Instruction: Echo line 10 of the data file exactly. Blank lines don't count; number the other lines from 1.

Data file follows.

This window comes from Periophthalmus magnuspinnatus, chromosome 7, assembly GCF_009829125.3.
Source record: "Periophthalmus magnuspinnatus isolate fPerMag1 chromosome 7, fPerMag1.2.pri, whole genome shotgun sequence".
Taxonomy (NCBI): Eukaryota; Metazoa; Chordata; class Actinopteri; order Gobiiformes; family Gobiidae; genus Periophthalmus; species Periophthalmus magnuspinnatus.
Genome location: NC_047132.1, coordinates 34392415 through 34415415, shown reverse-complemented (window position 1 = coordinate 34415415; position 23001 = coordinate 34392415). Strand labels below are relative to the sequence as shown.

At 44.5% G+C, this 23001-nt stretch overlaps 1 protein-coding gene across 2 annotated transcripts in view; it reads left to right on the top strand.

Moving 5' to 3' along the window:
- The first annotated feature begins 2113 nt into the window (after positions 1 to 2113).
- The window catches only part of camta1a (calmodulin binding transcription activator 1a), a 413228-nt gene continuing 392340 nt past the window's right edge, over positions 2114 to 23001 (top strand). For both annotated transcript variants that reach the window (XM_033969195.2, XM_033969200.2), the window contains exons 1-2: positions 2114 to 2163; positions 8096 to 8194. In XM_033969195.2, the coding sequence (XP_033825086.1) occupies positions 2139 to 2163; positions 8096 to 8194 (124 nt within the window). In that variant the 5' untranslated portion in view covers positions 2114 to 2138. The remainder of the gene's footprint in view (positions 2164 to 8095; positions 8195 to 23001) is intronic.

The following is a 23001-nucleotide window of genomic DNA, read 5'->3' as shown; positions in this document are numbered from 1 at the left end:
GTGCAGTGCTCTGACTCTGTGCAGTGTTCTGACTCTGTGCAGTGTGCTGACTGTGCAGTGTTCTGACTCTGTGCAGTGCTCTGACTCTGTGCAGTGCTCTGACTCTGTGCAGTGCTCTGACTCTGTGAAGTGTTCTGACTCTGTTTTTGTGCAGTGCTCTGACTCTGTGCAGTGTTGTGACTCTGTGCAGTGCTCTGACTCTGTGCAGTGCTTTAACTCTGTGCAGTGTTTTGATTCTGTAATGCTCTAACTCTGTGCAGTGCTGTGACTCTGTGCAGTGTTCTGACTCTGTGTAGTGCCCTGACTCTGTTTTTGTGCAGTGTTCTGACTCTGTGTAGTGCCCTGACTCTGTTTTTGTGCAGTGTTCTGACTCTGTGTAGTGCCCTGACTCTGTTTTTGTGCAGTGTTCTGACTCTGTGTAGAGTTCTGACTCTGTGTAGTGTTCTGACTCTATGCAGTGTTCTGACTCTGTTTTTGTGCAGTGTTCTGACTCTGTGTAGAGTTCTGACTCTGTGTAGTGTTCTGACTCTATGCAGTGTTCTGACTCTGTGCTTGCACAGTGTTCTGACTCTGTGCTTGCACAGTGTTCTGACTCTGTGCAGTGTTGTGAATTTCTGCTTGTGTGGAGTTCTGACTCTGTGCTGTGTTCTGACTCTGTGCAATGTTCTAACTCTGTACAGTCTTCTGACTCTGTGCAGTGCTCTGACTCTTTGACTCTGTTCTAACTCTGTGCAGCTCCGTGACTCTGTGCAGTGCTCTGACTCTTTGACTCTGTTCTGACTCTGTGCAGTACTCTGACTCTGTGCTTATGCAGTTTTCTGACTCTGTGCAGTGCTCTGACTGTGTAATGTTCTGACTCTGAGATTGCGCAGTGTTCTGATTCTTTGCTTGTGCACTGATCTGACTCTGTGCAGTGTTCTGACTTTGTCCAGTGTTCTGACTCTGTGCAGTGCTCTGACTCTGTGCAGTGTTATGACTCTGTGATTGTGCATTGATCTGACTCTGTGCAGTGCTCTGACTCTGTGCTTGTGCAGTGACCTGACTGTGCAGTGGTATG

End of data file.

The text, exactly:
GTGCAGTGCTCTGACTCTGTGCAGTGTTCTGACTCTGTGCAGTGTGCTGACTGTGCAGTGTTCTGACTCTGTGCAGTGCTCTGACTCTGTGCAGTGCTCTGACTCTGTGCAGTGCTCTGACTCTGTGAAGTGTTCTGACTCTGTTTTTGTGCAGTGCTCTGACTCTGTGCAGTGTTGTGACTCTGTGCAGTGCTCTGACTCTGTGCAGTGCTTTAACTCTGTGCAGTGTTTTGATTCTGTAATGCTCTAACTCTGTGCAGTGCTGTGACTCTGTGCAGTGTTCTGACTCTGTGTAGTGCCCTGACTCTGTTTTTGTGCAGTGTTCTGACTCTGTGTAGTGCCCTGACTCTGTTTTTGTGCAGTGTTCTGACTCTGTGTAGTGCCCTGACTCTGTTTTTGTGCAGTGTTCTGACTCTGTGTAGAGTTCTGACTCTGTGTAGTGTTCTGACTCTATGCAGTGTTCTGACTCTGTTTTTGTGCAGTGTTCTGACTCTGTGTAGAGTTCTGACTCTGTGTAGTGTTCTGACTCTATGCAGTGTTCTGACTCTGTGCTTGCACAGTGTTCTGACTCTGTGCTTGCACAGTGTTCTGACTCTGTGCAGTGTTGTGAATTTCTGCTTGTGTGGAGTTCTGACTCTGTGCTGTGTTCTGACTCTGTGCAATGTTCTAACTCTGTACAGTCTTCTGACTCTGTGCAGTGCTCTGACTCTTTGACTCTGTTCTAACTCTGTGCAGCTCCGTGACTCTGTGCAGTGCTCTGACTCTTTGACTCTGTTCTGACTCTGTGCAGTACTCTGACTCTGTGCTTATGCAGTTTTCTGACTCTGTGCAGTGCTCTGACTGTGTAATGTTCTGACTCTGAGATTGCGCAGTGTTCTGATTCTTTGCTTGTGCACTGATCTGACTCTGTGCAGTGTTCTGACTTTGTCCAGTGTTCTGACTCTGTGCAGTGCTCTGACTCTGTGCAGTGTTATGACTCTGTGATTGTGCATTGATCTGACTCTGTGCAGTGCTCTGACTCTGTGCTTGTGCAGTGACCTGACTGTGCAGTGGTATG